Novavax (NASDAQ:NVAX) stock continues to remain under selling pressure. This time, the issue that investors are weighing is why Novavax has only delivered about 10 million doses of its vaccine. Considering the company has pledged to deliver 2 billion doses in 2022 and we’re already well into February, the math becomes difficult.
But this sounds like it could be less of a manufacturing issue and more of a distribution issue. According to a Novavax spokesperson who spoke with Reuters, in several cases, shipments are waiting in a distribution warehouse. But before the vaccines can go to healthcare providers, they have to clear regulatory obstacles.
This has at least one country considering canceling its orders for the Novavax vaccine. And if that one country becomes several countries, it could be a significant threat to NVAX stock.
It’s Not the What, it’s the Where
However, the reason that this is significant is not because of the idea that Novavax may not be hitting its self-imposed quotas. The issue is that Novavax was targeting distribution to countries that have been underserved in the vaccine rollout.
As you recall, the logistics of the Pfizer (NYSE:PFE), BioNTech (NASDAQ:BNTX) and Moderna (NASDAQ:MRNA) vaccines was the need for them to be stored at specific temperatures. That makes delivery more challenging in developing countries.
This was a key advantage for Novavax. Its subunit vaccine could be stored at refrigerator temperature. And it is still possible that Novavax may have a significant difference in a country like India. But the longer it takes to get its vaccine into arms, the more it risks losing this critical advantage.
Where I Was Right
The Novavax vaccine is distinctly different from the existing mRNA vaccines. I was told on at least one occasion that the Novavax vaccine would be well received by the scientific community. And for that reason, it might lower vaccine hesitancy.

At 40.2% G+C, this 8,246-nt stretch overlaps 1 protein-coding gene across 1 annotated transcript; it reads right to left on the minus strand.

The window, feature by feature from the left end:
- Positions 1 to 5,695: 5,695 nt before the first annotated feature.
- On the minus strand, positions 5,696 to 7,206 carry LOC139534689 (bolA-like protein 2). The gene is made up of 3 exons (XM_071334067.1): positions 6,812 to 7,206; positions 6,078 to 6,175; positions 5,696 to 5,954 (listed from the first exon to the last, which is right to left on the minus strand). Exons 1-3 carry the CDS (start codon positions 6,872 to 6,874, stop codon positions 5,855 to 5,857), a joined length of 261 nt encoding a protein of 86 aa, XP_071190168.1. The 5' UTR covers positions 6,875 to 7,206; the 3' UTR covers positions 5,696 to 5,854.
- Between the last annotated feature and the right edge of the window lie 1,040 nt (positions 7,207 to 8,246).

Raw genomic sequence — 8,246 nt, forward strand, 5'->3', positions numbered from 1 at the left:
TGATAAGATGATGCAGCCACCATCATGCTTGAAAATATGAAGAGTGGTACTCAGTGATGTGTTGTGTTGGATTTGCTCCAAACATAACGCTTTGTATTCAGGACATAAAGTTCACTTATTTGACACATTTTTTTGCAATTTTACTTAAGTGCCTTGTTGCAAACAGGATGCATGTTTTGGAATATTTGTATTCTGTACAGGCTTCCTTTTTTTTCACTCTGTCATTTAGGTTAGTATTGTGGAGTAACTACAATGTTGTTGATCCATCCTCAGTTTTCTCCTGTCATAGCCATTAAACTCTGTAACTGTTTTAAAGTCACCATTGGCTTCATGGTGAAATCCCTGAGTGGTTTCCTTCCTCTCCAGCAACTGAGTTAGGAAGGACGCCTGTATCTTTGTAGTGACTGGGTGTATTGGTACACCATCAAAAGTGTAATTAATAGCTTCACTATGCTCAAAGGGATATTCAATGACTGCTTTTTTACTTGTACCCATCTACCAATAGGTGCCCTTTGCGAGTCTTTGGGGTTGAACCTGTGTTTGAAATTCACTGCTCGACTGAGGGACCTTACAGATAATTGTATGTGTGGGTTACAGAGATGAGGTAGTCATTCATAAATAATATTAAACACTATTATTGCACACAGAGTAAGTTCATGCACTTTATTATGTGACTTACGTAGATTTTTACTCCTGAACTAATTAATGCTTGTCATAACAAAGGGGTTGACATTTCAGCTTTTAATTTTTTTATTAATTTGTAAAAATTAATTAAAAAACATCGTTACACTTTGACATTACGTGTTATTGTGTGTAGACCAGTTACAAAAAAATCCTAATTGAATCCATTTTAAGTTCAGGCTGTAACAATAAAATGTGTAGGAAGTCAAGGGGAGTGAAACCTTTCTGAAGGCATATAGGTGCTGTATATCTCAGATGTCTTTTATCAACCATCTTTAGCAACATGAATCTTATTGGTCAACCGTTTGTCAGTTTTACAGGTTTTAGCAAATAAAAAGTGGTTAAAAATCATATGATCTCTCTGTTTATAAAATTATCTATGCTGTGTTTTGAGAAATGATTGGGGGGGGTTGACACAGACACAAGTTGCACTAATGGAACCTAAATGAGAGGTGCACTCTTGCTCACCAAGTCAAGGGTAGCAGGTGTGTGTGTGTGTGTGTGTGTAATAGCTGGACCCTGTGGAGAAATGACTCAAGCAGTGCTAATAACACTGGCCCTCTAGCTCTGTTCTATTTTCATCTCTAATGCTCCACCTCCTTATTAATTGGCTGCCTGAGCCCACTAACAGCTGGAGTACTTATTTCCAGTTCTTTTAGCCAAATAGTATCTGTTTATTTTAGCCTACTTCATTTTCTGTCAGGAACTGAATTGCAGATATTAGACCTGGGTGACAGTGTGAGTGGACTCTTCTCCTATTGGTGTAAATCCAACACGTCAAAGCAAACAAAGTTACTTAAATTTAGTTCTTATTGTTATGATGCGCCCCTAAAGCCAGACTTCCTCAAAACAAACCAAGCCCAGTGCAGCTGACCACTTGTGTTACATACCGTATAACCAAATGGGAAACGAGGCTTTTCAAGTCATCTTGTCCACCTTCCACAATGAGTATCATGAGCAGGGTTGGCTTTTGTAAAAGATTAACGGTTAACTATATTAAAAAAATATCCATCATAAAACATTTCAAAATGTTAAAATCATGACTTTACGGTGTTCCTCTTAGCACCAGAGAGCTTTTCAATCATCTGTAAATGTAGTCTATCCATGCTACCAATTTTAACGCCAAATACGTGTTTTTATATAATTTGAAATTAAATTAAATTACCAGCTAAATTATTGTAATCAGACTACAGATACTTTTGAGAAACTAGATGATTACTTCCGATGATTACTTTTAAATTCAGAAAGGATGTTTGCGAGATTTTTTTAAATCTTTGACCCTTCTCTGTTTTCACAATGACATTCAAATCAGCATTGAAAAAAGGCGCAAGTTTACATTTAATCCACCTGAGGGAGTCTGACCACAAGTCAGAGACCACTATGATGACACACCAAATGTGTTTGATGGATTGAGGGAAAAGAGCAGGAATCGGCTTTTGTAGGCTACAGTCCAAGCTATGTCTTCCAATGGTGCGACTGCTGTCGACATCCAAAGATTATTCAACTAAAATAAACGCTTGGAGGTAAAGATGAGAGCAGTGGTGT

I agreed with the scientific argument. But I was skeptical. The United States and much of the developed world is amply supplied with vaccines. The problem is not one of supply; it is demand. And that was why I felt that it was critical for Novavax to get its product in the market quickly.
This latest setback is likely to be just another reminder that Novavax is late to a party that is already crowded.
Where I Was Wrong
Back in December, when NVAX stock was trading around $177 a share, I quipped that investing in Novavax was about its ceiling, not its floor. It wasn’t a bullish call by any means. I felt the stock had found support but had limited upside.
However, since that article, the stock price has dropped by more than 50%. And based on this latest news, the stock may have further to fall. As I look at the situation today, I say that NVAX stock is now about the floor.
NVAX Stock: Too Many Questions; Not Enough Answers
To be fair, Novavax has brought its first vaccine to market. It doesn’t have U.S. Food and Drug Administration approval, but the fact that it has gotten this far may be good news for the rest of the company’s pipeline. And it may be the pipeline that represents the company’s best chance for NVAX stock.
Novavax isn’t heavily covered by the analyst community. And as much as I usually assign a lot of weight to what the analysts have to say, in the case of NVAX stock, I’m going to wait.
The company reports earnings in early March. Based on the company’s expected vaccine production, analysts are expecting to see the company turn a profit in 2022. That looks shaky at this point
Between now and then, analysts will likely share that concern. And they’re likely to start weighing in on the company’s stock. When they do, my belief is that the consensus price target of $245.83 is going to drop significantly. And that may take NVAX stock even lower.
On the date of publication, Chris Markoch did not have (either directly or indirectly) any positions in the securities mentioned in this article. The opinions expressed in this article are those of the writer, subject to the InvestorPlace.com Publishing Guidelines.
Chris Markoch is a freelance financial copywriter who has been covering the market for eight years. He has been writing for InvestorPlace since 2019.